CIC Blog: Regulations
Mark Wilson MCIAT
Building Design Expert
Benjamin Franklin said "... in this world nothing can be said to be certain, except death and taxes". Had he lived at the beginning of this century he may have thrown in "… and a 20-25% increase in the carbon emissions standards under Part L of the Building Regulations"; because for a long time that was almost carved in the stone pillars that hold up Whitehall; well, from around the start of the decade when we realised we needed to start taking energy conservation just a little more seriously at any rate.
But at least we knew where we stood. Manufacturers for a long time raced to stand still, as they revved up their R and D departments to develop the technology needed to meet the challenge thrown down by the government in those Building Regulations. And now, just when we're cruising, the latest announcement for amendment of the industry thermometer that is Part L, see's an almost lacklustre 6% increase on domestic, and circa 9% increase on non domestic projects. So not only was the announcement, in industry terms, months late; it seems that, as part of Whitehall's own in-house energy saving regime, someone had turned the oven way down low, such that the whole pie came out no more than half baked.
It begs the question as to why the DCLG spent more of our money commissioning the 2012 consultation on Changes to the Building Regulations, when the options on that table were either 8% or 26% uplift in 'New Home' CO2 reductions from the 2010 levels. The government made it plain they favoured the 8% option from the start. The new Part L will provide 6%. But that wasn't an option was it? No, but don't feel you have to fuel this fire, when it is actually self-igniting.
Children up and down the land are listening to a similar fairy tale for non domestic buildings. The consultation put forward choices of 11% or 20% uplift on CO2 targets. "And the winner is…..9%" The book makers must have made a fortune!!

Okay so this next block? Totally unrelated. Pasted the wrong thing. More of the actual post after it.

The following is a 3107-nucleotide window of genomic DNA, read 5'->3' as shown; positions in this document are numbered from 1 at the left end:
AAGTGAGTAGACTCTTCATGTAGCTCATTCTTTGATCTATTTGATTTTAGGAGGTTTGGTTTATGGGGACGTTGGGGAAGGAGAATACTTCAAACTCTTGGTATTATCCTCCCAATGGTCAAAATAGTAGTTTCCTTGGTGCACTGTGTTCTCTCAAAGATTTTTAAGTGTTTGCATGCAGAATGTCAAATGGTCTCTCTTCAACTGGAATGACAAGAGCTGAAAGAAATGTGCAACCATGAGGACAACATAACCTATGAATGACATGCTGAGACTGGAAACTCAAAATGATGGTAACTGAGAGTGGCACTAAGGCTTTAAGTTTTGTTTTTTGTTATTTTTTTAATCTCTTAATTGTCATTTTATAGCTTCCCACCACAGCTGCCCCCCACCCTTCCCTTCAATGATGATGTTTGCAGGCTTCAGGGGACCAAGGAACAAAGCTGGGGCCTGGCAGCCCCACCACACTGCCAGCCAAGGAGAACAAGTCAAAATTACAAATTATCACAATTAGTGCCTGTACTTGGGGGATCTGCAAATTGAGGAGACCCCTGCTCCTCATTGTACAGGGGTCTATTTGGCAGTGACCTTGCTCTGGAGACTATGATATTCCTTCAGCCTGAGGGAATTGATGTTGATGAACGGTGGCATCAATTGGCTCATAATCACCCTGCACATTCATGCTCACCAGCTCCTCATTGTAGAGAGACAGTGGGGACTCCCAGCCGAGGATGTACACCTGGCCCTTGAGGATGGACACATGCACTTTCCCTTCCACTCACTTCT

As far as those in charge are concerned, it seems that it's a game of consequences. The Secretary of State for DCLG got in a bit of a pickle over 'consequential improvements', and this half empty glass is being passed around the table at a rate of knots. The consequences of this latest decision reduces the step towards 'zero carbon' homes by 2016, from a full manly stride to a little playground bunny hop; leaving the industry perplexed and asking How? We have the time, perhaps? But the next leap to a potentially slippery stepping stone is going to be a little larger than previous, and of course the waters are rising.
At the end of every energy fuelled day it remains all about cost, and not about the altruistic facade of the environmental stage set. Can we afford the let the construction moguls continue to wipe the sweat from their furrowed sweaty brows; continuing to reap the benefits of a just in time system that dare not put a toe nail out of place, lest the industry again lose its tenuous grip as it climbs out of one of the deepest holes it has been in for a very long time. Ultimately the choice is; we, the all consuming tax payer becoming punch drunk with the constant jabs associated with the seemingly exponential rise in energy prices; or, should we ceremoniously present our chins for what could be a knock out blow in an effort to meet the increased costs of saving energy. It is a double edged sword with only one cutting edge.
The new Part L was recently published on 21 October, and the devil remains in the detail. We need to start taking heed of its content on 6 April 2014, and that detail will no doubt provide a number of twists and turns, if only to avoid the rocks that have already been thrown. As ever, the government, playing politics will ensure that there are a suitable number of transitional hoops to take us past the next election in 2015 before the full effect of the new regs are felt. Then of course the clock is re-set, and we start the next five year cycle of trying to fit square pegs into round holes, and when they get stuck half way it will all be someone else's fault.
Contributor: Mark Wilson MCIAT started his career in January 1985 as a member of the Society of Architectural and Associated Technicians, and now represents himself under the heading – Chartered Architectural Technologist.
He has run his own practice for the past 13 years, having spent the previous time working for various Architects and Developers on a wide variety of projects. You can find about more about him via www.buildingdesignexpert.com or Twitter